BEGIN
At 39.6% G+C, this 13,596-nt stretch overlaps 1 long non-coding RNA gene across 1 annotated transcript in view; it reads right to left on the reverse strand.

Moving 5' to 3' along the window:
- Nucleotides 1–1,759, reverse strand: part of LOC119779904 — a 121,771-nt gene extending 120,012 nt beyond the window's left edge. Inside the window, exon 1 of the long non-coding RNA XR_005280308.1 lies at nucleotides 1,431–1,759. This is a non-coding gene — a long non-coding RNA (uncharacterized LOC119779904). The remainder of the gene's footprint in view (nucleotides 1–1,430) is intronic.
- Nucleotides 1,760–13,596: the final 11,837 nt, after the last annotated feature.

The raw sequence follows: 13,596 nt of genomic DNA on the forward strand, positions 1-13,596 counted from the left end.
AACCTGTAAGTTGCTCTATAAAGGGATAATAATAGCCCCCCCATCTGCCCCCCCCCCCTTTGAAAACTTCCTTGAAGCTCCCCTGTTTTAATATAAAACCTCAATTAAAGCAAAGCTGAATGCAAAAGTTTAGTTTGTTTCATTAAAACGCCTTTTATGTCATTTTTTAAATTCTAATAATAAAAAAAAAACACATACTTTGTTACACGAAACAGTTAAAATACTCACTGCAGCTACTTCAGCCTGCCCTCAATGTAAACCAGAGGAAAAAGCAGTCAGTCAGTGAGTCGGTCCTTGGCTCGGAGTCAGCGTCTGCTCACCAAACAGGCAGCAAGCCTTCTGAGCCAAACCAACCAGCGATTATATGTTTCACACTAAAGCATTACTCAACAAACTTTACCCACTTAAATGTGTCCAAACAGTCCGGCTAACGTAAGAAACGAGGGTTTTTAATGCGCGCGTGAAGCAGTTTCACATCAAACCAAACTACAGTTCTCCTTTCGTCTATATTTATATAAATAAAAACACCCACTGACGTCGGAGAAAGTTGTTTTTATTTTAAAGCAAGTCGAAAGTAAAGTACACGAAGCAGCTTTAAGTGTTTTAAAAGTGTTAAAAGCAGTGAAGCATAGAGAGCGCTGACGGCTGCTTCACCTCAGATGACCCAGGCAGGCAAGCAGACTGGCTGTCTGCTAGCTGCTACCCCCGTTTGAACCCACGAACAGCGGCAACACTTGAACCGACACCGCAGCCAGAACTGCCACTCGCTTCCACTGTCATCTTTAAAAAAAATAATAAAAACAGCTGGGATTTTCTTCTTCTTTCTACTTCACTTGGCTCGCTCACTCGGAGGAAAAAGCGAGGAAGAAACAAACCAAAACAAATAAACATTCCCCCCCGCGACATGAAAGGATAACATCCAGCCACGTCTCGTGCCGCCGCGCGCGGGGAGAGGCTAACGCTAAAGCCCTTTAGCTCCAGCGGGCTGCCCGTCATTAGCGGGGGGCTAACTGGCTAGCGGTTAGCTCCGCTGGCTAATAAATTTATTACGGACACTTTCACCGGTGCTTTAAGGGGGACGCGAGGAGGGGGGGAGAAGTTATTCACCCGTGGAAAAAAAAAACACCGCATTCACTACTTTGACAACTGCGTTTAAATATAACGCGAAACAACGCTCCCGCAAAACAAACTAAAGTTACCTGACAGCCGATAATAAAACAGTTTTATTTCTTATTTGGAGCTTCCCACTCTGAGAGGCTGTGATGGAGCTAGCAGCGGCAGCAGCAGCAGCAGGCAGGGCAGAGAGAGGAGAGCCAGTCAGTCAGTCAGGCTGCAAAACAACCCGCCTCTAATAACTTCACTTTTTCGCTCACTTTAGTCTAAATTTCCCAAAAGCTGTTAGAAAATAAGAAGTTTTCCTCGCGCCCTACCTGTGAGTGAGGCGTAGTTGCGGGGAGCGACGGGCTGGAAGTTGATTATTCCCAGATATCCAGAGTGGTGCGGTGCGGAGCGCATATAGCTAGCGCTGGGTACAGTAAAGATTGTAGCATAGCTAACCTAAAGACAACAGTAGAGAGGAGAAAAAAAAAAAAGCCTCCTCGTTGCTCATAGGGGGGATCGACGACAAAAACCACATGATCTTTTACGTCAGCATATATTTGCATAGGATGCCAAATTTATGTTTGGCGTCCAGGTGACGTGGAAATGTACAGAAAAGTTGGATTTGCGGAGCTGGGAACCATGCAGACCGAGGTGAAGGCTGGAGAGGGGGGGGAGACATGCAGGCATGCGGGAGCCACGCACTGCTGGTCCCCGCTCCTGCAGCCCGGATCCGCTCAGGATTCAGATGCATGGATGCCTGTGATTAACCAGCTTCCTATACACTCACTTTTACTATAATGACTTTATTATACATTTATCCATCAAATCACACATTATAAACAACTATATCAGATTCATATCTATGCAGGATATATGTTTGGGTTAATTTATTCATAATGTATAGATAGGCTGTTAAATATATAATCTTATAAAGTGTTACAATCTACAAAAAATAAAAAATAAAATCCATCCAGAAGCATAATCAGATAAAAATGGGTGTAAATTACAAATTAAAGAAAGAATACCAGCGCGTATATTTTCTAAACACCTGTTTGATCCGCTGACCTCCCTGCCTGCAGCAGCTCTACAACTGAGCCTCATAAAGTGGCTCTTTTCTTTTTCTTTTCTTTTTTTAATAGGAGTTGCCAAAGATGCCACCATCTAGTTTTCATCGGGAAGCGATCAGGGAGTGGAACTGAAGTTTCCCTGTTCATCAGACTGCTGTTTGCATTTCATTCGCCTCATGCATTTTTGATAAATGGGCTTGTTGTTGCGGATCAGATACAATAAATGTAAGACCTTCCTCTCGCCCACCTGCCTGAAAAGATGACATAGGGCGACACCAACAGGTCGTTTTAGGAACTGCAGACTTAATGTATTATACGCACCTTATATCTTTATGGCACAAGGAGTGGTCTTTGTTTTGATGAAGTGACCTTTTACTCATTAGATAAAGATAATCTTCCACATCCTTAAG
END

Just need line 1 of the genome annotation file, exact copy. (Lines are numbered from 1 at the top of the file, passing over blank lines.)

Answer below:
At 39.6% G+C, this 13,596-nt stretch overlaps 1 long non-coding RNA gene across 1 annotated transcript in view; it reads right to left on the reverse strand.